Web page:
"The lamprey is like the great-, great-, great-aunt descended from the earliest backboned animal," said Michael Miyamoto, Ph.D., a professor and associate chairman of UF's zoology department. "Our question was whether the earliest vertebrates used a collagen recipe or a non-collagen recipe to form their skeletons, and by examining the lamprey, we found a shared recipe. Because of the lamprey, we know it is much more ancient genetic pathway that activates the collagen matrix."
Animal collagen, often associated with the full lips of movie stars, is used for a variety of medical purposes, including reconstructive surgery. But UF Genetics Institute researchers were interested in a material known as type II collagen - the primary structural molecule for jawed vertebrates for at least 500 million years. It is essential in the human body, forming cartilage throughout embryonic skeleton and generally serving as a framework for building bone.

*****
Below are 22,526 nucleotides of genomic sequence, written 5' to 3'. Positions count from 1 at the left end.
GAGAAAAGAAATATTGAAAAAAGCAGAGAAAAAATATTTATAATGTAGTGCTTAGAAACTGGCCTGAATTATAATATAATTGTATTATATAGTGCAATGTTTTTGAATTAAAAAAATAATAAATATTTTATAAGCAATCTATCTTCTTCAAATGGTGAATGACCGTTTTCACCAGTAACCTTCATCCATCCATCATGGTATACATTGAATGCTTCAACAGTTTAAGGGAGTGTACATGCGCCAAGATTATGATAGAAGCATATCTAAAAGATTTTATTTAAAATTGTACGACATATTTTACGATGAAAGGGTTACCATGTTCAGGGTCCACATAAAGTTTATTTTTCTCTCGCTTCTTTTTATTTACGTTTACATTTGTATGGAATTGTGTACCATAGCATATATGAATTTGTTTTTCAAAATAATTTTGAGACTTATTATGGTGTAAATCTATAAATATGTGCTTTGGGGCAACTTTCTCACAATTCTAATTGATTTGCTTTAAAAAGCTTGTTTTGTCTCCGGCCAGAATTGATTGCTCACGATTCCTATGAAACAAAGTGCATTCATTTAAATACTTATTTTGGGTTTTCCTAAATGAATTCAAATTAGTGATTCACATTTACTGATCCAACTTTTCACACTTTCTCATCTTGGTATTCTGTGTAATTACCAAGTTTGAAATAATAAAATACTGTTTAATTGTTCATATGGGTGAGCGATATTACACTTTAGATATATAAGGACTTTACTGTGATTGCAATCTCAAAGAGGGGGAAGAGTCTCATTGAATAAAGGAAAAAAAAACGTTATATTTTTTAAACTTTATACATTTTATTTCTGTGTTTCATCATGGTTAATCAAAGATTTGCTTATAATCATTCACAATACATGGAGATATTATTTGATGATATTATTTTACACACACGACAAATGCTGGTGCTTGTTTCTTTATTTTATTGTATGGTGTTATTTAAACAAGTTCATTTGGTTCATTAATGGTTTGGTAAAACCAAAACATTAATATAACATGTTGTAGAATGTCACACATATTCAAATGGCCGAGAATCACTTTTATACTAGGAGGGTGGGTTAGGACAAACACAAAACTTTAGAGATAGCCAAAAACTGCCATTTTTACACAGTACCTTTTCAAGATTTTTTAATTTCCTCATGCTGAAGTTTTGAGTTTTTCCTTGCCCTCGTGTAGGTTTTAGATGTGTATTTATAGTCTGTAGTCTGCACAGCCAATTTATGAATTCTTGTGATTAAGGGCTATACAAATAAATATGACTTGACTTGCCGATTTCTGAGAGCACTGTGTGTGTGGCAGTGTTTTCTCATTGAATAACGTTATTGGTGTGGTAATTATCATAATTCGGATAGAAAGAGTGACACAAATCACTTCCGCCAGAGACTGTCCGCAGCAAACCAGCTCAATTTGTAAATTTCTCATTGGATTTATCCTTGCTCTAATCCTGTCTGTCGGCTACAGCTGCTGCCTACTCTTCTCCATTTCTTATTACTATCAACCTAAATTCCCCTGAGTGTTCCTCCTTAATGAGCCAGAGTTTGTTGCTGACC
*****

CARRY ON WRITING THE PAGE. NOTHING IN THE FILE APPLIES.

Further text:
With GuangJun Zhang, Ph.D., a graduate student in zoology, the research team used gene cloning and gene sequencing analysis to demonstrate two type II collagen genes are expressed during the development of the lamprey's cartilaginous skeleton. In addition, they isolated a gene called Sox9, a regulator of collagen gene activity in vertebrates.
The results indicate the collagen-based skeleton evolved before the jawed and jawless vertebrates split into different paths, not afterward. In addition, the research shows that scientists have to dig beyond bone and cartilage to unravel vertebrate relationships, according to Michael Caldwell, Ph.D., an associate professor of earth and atmospheric sciences and of biological sciences at the University of Alberta.
"One of the classic characters in the scientific literature for the past 100 years that has been argued to link all vertebrates, to the exclusion of lampr
Source:University of Florida